Genesee County Mental Health Court celebrates 10 years





Mental Health Court Probate Judge Jennie E. Barkey awarded a plaque to County Sheriff Robert Pickell on Wednesday, October 25, for his cooperation over the past 10 years. “Every time I talk about the spirit of cooperation, and every time about the relationship we have with the sheriff’s department, people are dumbfounded,” said Barkey

Mental Health Court Probate Judge Jennie E. Barkey awarded a plaque to County Sheriff Robert Pickell on Wednesday, October 25, for his cooperation over the past 10 years. “Every time I talk about the spirit of cooperation, and every time about the relationship we have with the sheriff’s department, people are dumbfounded,” said Barkey

Wednesday, Oct. 25, Genesee County held a formal celebration honoring 10 years of their Mental Health Court – the first of its kind in the Michigan – which offers an alternative program for offenders battling mental illness. Since its inception in 2007, the court has graduated 264 participants and carries a 97 percent success rate.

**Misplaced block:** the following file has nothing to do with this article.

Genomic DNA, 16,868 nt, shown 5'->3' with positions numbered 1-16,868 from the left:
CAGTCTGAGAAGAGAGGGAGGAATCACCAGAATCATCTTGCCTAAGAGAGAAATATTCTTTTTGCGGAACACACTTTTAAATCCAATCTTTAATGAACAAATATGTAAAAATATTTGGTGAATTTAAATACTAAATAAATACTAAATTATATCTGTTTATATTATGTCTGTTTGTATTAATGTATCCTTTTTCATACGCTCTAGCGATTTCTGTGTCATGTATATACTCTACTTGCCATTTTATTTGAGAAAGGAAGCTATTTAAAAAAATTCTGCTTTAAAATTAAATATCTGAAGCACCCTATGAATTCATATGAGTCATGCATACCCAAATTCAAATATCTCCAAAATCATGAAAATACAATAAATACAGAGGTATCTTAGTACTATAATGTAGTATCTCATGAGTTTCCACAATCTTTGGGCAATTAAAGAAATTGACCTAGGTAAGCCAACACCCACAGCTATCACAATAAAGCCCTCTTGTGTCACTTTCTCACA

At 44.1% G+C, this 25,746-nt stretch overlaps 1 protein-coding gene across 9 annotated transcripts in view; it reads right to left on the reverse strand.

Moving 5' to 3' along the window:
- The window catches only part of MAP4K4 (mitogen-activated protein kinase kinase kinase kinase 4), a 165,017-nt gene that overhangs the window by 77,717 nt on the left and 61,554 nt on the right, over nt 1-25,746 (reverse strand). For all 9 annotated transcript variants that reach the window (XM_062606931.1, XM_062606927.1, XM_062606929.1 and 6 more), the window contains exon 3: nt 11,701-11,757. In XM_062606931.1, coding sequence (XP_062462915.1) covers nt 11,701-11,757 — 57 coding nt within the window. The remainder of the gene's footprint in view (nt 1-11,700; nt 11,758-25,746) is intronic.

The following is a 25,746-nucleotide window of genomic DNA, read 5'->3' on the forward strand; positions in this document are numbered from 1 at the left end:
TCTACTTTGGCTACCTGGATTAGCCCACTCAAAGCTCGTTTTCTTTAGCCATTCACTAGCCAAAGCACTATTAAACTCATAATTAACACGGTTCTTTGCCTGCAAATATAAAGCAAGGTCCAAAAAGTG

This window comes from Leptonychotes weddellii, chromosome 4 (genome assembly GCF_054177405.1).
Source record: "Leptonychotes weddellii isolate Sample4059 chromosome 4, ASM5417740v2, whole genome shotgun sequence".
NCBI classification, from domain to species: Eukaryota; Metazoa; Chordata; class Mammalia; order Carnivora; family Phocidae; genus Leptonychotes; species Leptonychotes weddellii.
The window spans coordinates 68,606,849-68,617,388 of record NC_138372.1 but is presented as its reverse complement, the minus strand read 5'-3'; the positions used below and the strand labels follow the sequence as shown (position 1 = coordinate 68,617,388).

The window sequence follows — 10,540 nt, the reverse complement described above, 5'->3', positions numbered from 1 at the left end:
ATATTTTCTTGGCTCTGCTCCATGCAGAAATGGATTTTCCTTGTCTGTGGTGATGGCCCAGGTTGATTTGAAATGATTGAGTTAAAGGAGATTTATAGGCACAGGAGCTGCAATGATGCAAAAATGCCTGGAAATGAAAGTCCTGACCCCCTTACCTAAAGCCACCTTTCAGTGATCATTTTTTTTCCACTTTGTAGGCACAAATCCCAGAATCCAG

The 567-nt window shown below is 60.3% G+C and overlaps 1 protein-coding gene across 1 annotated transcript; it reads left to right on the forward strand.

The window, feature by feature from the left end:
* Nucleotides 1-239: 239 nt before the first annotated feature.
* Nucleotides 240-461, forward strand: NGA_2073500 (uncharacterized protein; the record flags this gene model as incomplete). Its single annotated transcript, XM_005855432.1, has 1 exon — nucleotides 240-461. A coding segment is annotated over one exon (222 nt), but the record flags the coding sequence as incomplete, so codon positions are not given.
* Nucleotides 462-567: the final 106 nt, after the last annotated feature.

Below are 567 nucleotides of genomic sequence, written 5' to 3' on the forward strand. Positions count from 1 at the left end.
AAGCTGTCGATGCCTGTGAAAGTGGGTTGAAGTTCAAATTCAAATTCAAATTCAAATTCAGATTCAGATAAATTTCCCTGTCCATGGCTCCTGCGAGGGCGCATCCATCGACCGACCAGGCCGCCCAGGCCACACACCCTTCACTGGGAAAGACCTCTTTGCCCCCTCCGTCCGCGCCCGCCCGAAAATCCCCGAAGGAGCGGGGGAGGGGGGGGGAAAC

Probate Court Judge Jennie E. Barkey awarded special plaques to the key proponents of the court since its beginning: Steven Mays, Diversion administrator, Michigan Department of Health & Human Services; Sheriff Robert Pickell; and Brian Swiecicki, vice president of Business Operations, Genesee Health System.

Barkey herself received a plaque, along with an official proclamation issued from the state Supreme Court.

Barkey said she was approached by Mays during her time as a judge after witnessing a startling number of cases in which the accused were forced into psychiatric treatment. She recalled many defendants – described as good, caring people – shaking during their sentencing and unsure of their future.

“We were sick of seeing it go on this way,” said Mays. “We decided we can either gripe about it or fix it.”

Mays modeled Genesee County’s court after one she observed in Ohio. The court currently serves 55 individuals, many of whom sat in during the ceremony. Graduates from the program were also in attendance.

“I am extremely proud to celebrate this court’s special milestone because I believe in the work that mental health courts are doing to get nonviolent, troubled individuals the help they need and get them out of the criminal justice system,” said State Court Administrator Milton L. Mack, Jr., who has served on the state’s Mental Health Diversion Council since his 2015 appointment by Gov. Rick Snyder. “Michigan’s mental health courts are truly saving lives and strengthening communities across the state.”


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